By Susan Hollingsworth

When Brian Davis from the US Fish and Wildlife Service walked into Wet Planet on Monday morning, it was obvious he was not checking-in for a rafting trip.  Dressed in chest-high waders, Brian wanted to know if he could dump some freshly captured Thule Chinook salmon into the river at our take-out location.

Brian and his co-workers are attempting to relocate at least 500 salmon from the base of Condit Dam.  Using large encircling seine nets, the fish are corralled and moved to storage tanks on Fish & Wildlife vehicles.  This method is the only way fish have been able to reach the premier spawning grounds the White Salmon River has to offer for the last 98 years.  With the 125 ft Condit Dam blocking upstream passage, the stream’s native salmon have resorted to using warmer, less ideal (and less successful) grounds to spawn.

On October 26th, PacifiCorp plans to breach Condit by blasting the end of a large tunnel at the base of the dam.  Engineers estimate that Northwestern Lake will empty in 6-10 hours, flooding the lower canyon with 98 years worth of sediment.  While this may affect fish populations downstream on the short term, the long term future for fish on the White Salmon River looks bright.  With an additional 33 miles of pristine spawning ground on a Wild and Scenic river, the salmon will not be complaining.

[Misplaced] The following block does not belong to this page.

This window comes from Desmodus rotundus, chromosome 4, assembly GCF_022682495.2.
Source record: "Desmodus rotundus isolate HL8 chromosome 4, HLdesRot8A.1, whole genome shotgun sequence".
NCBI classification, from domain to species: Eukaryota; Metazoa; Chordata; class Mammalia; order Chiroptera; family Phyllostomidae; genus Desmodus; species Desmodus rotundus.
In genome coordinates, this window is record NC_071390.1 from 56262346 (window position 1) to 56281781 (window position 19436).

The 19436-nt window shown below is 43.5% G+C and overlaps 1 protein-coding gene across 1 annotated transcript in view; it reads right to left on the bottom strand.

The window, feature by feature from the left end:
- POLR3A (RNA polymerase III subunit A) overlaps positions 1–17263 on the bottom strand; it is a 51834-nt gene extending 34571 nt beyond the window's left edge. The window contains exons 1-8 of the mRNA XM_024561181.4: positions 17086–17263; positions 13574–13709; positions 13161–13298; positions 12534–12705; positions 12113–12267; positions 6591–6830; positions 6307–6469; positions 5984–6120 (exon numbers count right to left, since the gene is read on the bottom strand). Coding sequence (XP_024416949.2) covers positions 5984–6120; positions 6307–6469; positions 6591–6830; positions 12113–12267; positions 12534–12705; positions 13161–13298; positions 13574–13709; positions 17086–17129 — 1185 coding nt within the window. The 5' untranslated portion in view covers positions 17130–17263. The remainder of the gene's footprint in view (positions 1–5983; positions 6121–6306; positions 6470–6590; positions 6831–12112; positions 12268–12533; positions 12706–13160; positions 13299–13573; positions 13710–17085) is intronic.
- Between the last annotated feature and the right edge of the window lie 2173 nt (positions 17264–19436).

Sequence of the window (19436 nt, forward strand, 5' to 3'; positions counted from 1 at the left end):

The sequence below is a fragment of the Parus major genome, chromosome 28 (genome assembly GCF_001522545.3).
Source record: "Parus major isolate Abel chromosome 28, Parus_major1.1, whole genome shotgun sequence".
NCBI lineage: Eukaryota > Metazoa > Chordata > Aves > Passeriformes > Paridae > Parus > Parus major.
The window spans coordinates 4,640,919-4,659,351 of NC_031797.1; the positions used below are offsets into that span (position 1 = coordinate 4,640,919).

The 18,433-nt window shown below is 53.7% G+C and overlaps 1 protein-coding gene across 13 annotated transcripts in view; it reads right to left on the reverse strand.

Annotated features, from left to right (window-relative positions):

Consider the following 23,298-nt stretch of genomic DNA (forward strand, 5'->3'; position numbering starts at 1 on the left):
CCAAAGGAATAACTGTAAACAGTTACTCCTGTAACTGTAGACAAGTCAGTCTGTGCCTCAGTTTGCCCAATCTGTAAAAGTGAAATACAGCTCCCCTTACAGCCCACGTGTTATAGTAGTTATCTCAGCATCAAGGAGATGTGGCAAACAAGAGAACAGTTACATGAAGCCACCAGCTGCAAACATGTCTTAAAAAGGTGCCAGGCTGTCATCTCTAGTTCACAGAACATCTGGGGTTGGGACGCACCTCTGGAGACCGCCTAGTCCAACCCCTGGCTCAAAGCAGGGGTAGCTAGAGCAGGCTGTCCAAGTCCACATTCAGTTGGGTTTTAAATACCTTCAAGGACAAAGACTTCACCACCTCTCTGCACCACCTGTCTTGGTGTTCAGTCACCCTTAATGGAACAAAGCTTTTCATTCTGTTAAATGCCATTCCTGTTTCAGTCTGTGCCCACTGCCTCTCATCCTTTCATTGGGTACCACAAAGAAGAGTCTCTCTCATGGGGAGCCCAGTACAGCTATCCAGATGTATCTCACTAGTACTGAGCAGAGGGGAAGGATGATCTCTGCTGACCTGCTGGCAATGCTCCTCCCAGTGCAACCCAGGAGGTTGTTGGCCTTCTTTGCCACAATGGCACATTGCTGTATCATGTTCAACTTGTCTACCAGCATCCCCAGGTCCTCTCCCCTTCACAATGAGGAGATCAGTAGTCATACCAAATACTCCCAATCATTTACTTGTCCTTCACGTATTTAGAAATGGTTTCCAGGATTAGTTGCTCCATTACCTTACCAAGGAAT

Today, Brian and Darren Fallion, another fish wrangler, are releasing another 20-30 fish above the flood zone.  Setting up the large tube and opening the hatch, salmon as big as a small child fly out of the chute and into the pool above rattlesnake rapid.  Momentarily swimming in circles, the fish soon orient themselves to the current and begin their mission. Thanks to Wet Planet’s Brent Shirley for the video at the top of the post of this process.

For more information and images on the fish transport efforts here at Condit Dam, take a look at the Columbian’s short video of the action.